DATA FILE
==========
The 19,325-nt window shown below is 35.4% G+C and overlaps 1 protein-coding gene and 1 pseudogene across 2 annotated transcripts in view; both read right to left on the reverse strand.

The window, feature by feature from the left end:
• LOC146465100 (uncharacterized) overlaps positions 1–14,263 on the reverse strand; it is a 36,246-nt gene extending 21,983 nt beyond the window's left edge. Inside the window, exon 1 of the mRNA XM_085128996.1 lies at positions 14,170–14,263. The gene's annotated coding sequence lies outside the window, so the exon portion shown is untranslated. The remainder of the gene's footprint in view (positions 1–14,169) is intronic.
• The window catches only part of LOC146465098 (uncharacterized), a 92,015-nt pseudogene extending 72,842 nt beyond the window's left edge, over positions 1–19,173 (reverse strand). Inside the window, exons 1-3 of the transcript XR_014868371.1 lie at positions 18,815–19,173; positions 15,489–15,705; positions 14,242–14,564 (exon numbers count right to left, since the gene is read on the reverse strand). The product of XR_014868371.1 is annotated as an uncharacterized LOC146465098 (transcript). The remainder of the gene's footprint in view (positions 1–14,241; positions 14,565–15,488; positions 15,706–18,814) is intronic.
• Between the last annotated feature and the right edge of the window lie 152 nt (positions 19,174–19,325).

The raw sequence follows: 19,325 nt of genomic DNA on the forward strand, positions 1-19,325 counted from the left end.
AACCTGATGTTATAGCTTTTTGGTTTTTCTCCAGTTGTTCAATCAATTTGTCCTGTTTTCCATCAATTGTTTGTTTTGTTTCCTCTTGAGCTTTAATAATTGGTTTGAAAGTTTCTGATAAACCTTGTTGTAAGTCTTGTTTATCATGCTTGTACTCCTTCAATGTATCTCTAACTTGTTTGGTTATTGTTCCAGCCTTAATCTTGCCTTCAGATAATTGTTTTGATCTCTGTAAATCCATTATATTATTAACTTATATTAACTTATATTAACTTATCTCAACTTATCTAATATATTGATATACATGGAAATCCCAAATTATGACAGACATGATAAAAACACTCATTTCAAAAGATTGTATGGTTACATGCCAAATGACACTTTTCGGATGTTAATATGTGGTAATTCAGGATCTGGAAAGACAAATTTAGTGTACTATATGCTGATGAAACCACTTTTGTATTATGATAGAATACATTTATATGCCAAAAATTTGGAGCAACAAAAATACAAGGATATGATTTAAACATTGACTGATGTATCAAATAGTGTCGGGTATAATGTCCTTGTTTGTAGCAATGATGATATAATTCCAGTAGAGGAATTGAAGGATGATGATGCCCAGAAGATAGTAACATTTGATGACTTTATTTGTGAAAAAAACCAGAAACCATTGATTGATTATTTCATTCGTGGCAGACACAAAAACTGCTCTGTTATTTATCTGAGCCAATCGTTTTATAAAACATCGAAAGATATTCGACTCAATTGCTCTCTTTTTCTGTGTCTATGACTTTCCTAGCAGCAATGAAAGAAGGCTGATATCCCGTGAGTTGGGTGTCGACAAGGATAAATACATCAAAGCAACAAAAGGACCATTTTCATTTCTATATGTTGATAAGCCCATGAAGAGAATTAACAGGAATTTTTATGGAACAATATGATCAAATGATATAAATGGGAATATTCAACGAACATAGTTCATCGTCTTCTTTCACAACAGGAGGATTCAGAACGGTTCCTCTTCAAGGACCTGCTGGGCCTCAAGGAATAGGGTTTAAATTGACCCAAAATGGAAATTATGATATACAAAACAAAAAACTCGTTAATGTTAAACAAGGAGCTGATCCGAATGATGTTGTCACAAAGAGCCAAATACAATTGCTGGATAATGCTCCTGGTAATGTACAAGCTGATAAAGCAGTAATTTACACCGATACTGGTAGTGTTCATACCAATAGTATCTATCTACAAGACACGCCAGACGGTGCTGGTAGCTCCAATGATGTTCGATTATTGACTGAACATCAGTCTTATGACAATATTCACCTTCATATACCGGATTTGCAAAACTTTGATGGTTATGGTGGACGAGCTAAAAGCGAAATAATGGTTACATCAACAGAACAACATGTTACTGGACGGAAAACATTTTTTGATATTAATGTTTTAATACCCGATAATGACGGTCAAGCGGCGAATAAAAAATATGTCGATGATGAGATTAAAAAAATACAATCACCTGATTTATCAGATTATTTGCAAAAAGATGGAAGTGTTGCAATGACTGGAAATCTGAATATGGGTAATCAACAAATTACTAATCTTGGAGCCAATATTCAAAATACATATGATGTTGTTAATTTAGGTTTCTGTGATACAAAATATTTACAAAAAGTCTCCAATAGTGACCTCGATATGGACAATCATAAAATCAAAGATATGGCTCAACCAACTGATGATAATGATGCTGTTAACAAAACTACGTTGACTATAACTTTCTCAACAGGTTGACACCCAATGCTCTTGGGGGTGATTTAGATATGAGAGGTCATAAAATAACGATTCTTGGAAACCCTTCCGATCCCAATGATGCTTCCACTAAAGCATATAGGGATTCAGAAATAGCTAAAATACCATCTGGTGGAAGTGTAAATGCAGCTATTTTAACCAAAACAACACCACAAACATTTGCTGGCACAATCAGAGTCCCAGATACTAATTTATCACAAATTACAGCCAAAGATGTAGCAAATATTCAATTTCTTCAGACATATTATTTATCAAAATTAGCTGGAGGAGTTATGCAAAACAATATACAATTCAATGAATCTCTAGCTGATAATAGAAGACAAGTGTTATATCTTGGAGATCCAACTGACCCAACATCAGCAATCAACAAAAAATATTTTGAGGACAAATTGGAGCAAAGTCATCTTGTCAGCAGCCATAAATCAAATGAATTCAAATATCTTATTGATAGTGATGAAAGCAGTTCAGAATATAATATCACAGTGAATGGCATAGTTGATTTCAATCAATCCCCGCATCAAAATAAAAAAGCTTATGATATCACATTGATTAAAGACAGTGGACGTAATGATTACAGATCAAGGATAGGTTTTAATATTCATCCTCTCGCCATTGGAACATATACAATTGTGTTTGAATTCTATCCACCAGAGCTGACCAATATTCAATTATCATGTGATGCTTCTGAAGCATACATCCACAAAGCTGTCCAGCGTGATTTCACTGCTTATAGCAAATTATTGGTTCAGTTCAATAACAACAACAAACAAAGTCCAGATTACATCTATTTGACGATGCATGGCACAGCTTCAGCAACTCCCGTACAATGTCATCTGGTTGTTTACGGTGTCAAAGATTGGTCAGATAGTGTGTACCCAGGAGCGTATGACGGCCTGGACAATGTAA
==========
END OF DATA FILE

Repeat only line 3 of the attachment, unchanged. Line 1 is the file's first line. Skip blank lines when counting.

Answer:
• LOC146465100 (uncharacterized) overlaps positions 1–14,263 on the reverse strand; it is a 36,246-nt gene extending 21,983 nt beyond the window's left edge. Inside the window, exon 1 of the mRNA XM_085128996.1 lies at positions 14,170–14,263. The gene's annotated coding sequence lies outside the window, so the exon portion shown is untranslated. The remainder of the gene's footprint in view (positions 1–14,169) is intronic.